RuPaul’s Drag Race UK is ‘like an eff-you to all the bigots’
RuPaul’s Drag Race UK premiered at an exclusive event last night, and many of the queens and guests rapped politics as they strutted the pink carpet.
The queens were joined by a colourful array of celebrities attending the launch in London, many expressing how they wished the show was around when they grew up – highlighting the immense impact the show has had.
Derry Girls actress Nicola Coughlan told Sky News that Drag Race is “like an eff-you to all the bigots”.
“It’s showing that you should be celebrating, you should be fabulous. It’s sending out the most positive message. If you can’t get on board with that then get in the bin.”
Also in attendance was TV presenter Scarlett Moffatt. She said: “I feel like I am a bit different.
“I just wish it was around when I was a kid because it just embraces everybody and makes everybody feel like it’s okay to be different.”
While Drag Race contestant Divina de Campo said: “The UK’s been ready for Drag Race for 25 years.”
What happened at the Drag Race UK launch?
In the style of a beauty pageant, the queens were introduced one-by-one prior to the screening of the first episode.
Each then gave a sashay down the runway carpet to a song of their choice – anything by Ariana Grande was obligatory.
But while all the event-goers happily posed for the cameras, a few took the time to speak about why Drag Race is important to them, and what they hope the UK spin-off will achieve.
Sky News spoke to some of the 10 contestants who will make herstory as the UK spin-off’s first set of queens.
Many explained that they hope their presence on the show will spark conversations outside of TV and laptop screens about LGBT+ issues.
Sum Ting Wong, 30, is a British-Vietnamese queen who adopted her drag name as a “kind of reclamation”.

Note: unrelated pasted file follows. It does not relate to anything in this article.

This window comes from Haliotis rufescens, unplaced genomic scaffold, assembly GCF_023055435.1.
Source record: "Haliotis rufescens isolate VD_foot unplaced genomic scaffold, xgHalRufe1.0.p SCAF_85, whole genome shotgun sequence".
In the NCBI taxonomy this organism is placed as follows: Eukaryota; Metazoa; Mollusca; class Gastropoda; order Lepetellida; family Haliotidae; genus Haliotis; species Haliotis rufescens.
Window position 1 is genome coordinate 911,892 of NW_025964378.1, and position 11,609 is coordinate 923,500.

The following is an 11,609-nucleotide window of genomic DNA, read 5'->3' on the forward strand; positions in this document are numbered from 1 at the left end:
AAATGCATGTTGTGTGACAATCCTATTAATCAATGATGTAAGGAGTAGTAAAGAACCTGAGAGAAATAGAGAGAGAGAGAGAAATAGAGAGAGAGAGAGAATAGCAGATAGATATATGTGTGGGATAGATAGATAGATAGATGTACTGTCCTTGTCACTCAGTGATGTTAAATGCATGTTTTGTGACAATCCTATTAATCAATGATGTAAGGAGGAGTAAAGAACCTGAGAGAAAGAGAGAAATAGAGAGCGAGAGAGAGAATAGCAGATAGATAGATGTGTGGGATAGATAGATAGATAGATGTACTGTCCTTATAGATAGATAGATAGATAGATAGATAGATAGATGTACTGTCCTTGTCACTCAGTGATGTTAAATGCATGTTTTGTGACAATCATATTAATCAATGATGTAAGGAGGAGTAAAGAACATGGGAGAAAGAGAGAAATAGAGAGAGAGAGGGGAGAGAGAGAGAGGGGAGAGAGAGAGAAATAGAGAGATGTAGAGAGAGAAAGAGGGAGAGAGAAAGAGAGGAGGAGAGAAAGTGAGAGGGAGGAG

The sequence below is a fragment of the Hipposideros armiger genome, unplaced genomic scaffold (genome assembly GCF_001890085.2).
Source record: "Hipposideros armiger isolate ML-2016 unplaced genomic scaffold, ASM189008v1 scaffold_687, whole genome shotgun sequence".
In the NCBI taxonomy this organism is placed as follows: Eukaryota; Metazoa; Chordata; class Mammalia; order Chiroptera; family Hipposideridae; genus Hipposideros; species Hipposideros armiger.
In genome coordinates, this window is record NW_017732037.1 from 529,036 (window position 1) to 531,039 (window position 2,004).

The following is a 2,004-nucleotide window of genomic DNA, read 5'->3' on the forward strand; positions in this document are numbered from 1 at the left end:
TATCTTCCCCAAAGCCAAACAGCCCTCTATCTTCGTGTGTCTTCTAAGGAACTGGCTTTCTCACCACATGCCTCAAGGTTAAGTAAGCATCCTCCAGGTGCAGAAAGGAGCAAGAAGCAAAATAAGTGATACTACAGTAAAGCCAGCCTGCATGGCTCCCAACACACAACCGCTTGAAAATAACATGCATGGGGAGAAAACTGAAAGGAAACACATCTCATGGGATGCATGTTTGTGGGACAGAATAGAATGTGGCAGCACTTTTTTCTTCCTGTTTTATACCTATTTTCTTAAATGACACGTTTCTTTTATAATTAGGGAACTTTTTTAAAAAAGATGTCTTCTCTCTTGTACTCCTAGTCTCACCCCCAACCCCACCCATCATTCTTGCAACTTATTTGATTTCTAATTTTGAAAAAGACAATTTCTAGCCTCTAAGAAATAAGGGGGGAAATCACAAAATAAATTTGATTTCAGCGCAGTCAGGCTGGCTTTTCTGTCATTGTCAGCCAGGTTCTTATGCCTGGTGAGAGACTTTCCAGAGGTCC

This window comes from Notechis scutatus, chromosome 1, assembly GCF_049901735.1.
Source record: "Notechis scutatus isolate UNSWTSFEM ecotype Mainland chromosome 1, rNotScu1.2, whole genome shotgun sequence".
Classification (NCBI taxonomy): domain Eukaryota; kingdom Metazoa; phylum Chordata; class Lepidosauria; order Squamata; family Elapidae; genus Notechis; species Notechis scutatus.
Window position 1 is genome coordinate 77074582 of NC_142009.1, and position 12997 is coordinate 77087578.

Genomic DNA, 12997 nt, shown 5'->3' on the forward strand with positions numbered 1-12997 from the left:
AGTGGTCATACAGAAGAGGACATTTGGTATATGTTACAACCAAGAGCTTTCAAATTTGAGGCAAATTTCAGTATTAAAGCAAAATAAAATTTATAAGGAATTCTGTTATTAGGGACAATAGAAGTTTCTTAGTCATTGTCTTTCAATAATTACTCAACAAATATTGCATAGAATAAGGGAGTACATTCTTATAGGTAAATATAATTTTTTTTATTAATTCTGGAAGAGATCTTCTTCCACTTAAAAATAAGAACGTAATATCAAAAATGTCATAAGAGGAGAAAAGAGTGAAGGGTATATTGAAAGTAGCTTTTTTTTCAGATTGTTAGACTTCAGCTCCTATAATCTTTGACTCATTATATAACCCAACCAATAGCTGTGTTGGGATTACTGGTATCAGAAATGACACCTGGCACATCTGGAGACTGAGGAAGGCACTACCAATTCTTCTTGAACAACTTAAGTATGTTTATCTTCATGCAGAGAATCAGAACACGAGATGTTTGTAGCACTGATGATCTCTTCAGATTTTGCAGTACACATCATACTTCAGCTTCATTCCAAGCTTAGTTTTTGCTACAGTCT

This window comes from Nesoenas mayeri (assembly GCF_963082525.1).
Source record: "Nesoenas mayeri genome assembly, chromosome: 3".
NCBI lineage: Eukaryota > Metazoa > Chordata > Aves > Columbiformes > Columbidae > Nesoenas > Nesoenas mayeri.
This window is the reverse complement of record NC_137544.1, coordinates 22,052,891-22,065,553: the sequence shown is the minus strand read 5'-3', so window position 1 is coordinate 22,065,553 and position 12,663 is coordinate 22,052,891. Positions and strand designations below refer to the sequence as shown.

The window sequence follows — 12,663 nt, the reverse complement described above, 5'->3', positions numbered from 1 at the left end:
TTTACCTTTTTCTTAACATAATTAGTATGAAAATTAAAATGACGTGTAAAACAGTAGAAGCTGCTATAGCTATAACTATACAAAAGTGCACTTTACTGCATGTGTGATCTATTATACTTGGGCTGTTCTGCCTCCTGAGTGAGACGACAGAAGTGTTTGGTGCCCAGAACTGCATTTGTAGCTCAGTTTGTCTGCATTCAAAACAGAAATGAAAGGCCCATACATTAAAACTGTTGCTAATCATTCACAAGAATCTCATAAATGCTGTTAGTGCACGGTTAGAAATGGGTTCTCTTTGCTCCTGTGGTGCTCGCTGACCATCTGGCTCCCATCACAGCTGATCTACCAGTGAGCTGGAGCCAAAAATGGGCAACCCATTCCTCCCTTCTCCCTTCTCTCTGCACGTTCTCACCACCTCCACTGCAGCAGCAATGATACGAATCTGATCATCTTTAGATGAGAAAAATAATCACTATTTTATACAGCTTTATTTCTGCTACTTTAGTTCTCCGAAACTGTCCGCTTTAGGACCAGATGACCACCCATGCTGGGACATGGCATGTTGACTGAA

“I want other Vietnamese, Oriental, Chinese kids to be, like, ‘I can be just like her – overweight and on telly,'” she joked.
“It’s the best way to tackle racism.”
“The idea that someone could be debating whether or not I exist is offensive to me,” Crystal says.
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Wong was not the only queen hoping to whip up debate. Blu Hydrangea echoed how immeasurable the show’s impact will when it hits airwaves on 3 October.
The Northern Irish queen told the broadcaster: “Northern Ireland is the only place in the UK that doesn’t have equal marriage and I feel like that should be shouted from the rooftops.
“Me being able to express myself in a country where we are oppressed will really help young kids from Belfast that look at me and say: ‘That guy is being his authentic self in drag on nationwide TV.'”
Drag Race has, over the years, discussed a wide range of issues that impact the queer community in the US and beyond.
And for the UK, where parents have picketed and protested against LGBT+ sex and relationships lessons being taught in schools, the queens are on a mission to bring queer topics to the forefront of the nation.
“The idea that someone could be debating whether or not I exist is offensive to me,” said Crystal,
“The show is really important because it’s showcasing queer stories […] even though we’re dressing up like silly, silly things, if you’re paying attention there’s a lot of parts to it.”